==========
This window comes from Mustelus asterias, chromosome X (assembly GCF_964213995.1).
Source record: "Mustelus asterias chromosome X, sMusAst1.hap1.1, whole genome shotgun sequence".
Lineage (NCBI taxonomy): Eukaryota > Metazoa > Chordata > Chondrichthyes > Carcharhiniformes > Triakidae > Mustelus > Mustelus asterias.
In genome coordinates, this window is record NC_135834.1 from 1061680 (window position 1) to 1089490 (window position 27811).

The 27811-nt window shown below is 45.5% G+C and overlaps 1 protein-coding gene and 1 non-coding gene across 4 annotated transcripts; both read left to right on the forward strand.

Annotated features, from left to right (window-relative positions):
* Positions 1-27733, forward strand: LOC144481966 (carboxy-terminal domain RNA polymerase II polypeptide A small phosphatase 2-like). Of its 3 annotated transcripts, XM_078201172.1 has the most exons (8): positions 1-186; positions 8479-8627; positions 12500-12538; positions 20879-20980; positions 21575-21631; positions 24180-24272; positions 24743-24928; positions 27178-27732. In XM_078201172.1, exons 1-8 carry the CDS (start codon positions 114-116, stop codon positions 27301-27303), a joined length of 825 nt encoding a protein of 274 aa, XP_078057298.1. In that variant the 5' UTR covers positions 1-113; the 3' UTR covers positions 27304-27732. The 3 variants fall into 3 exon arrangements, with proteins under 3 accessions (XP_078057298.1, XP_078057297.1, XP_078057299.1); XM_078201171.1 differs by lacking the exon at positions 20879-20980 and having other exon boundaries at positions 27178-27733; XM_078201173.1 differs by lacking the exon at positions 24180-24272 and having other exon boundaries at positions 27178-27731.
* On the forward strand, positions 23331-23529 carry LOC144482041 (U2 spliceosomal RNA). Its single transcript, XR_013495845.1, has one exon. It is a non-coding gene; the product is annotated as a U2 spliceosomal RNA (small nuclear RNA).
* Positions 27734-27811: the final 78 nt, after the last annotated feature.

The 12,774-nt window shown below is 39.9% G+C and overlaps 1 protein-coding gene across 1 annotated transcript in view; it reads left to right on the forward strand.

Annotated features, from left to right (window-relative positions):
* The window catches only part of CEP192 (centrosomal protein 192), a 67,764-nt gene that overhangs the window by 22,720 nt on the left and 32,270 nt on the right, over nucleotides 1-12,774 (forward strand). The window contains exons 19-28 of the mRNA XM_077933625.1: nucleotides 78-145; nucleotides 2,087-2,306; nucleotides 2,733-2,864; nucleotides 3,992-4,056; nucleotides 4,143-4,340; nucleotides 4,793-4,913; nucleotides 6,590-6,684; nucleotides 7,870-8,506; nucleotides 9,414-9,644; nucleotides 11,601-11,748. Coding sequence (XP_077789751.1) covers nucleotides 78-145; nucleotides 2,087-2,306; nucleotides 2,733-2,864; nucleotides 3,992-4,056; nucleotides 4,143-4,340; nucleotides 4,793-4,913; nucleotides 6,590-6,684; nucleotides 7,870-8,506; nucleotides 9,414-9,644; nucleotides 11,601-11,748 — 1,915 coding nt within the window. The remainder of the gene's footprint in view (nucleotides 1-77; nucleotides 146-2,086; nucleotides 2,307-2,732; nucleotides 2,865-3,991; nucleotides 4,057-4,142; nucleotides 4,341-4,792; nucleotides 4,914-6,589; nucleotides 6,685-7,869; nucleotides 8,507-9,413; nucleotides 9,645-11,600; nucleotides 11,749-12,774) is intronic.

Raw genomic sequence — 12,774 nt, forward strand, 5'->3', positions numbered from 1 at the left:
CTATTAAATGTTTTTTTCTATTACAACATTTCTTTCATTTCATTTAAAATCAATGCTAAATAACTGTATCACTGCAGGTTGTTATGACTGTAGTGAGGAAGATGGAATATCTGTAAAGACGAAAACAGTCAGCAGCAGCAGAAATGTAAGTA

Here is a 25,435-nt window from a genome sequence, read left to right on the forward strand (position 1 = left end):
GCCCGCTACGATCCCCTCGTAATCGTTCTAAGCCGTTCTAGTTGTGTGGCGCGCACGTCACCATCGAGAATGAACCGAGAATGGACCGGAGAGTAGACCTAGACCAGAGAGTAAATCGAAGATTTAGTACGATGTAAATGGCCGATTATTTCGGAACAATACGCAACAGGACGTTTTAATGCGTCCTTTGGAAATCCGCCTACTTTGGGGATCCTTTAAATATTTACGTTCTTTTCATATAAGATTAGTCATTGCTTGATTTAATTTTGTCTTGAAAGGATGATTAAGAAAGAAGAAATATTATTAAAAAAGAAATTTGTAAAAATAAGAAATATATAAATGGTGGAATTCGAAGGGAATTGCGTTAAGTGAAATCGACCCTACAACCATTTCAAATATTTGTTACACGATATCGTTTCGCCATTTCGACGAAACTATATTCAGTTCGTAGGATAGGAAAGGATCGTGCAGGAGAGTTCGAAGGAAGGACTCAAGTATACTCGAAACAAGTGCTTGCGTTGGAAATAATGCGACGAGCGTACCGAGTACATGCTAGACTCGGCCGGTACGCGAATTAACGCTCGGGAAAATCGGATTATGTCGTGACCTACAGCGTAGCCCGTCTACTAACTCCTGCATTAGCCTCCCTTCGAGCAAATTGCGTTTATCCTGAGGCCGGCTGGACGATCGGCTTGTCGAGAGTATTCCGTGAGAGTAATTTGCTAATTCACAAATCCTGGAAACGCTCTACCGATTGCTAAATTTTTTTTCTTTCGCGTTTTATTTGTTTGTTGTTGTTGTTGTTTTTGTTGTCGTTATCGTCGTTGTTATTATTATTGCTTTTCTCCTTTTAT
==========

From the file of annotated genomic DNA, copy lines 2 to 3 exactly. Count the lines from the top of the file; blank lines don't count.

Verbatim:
Source record: "Mustelus asterias chromosome X, sMusAst1.hap1.1, whole genome shotgun sequence".
Lineage (NCBI taxonomy): Eukaryota > Metazoa > Chordata > Chondrichthyes > Carcharhiniformes > Triakidae > Mustelus > Mustelus asterias.